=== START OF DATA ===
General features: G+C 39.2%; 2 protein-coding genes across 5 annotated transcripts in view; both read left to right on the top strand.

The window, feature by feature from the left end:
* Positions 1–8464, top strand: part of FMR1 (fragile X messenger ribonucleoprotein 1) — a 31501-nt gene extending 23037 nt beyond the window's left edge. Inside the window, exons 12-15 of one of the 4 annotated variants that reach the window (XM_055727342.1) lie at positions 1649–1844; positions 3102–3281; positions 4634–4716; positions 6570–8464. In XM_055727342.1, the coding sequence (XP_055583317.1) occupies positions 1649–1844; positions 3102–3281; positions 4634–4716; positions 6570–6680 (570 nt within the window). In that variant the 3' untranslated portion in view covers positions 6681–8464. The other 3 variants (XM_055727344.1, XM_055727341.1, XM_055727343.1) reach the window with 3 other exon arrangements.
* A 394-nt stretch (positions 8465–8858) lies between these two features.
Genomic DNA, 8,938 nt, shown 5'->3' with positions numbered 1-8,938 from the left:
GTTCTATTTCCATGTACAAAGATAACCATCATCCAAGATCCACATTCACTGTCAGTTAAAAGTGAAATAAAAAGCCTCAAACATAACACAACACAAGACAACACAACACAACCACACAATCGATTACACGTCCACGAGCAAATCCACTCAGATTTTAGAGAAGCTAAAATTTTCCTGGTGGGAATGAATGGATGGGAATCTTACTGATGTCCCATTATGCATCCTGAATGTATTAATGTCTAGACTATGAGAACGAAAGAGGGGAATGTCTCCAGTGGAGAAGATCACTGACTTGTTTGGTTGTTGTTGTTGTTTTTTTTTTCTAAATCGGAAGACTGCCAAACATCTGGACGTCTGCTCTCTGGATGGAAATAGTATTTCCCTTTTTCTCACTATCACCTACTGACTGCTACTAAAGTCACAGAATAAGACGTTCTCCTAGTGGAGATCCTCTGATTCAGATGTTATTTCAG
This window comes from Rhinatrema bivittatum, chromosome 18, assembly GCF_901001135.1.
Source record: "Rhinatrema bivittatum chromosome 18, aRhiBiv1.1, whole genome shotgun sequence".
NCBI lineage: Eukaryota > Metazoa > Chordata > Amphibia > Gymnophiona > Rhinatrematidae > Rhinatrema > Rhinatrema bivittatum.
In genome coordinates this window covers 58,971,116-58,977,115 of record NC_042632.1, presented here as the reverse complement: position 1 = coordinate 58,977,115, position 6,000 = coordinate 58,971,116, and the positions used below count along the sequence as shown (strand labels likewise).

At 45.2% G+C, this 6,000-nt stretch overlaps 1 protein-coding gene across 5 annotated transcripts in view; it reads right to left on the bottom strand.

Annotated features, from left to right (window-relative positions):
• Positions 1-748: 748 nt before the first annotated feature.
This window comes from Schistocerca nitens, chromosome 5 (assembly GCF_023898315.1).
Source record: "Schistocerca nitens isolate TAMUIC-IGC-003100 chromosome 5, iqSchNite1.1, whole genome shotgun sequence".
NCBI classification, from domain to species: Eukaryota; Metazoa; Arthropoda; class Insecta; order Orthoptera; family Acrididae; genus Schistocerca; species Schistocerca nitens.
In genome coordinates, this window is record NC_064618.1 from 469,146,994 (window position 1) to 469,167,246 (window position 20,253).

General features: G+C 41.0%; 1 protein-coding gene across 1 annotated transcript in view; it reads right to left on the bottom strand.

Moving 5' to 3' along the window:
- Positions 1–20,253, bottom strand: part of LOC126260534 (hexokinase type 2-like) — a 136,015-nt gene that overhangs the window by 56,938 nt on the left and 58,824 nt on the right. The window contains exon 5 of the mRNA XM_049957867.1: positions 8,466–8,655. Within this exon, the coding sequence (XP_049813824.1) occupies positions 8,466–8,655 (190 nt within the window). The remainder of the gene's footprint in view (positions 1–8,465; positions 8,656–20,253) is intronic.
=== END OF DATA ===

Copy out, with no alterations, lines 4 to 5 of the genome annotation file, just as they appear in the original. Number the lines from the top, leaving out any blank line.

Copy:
* A 394-nt stretch (positions 8465–8858) lies between these two features.
Genomic DNA, 8,938 nt, shown 5'->3' with positions numbered 1-8,938 from the left: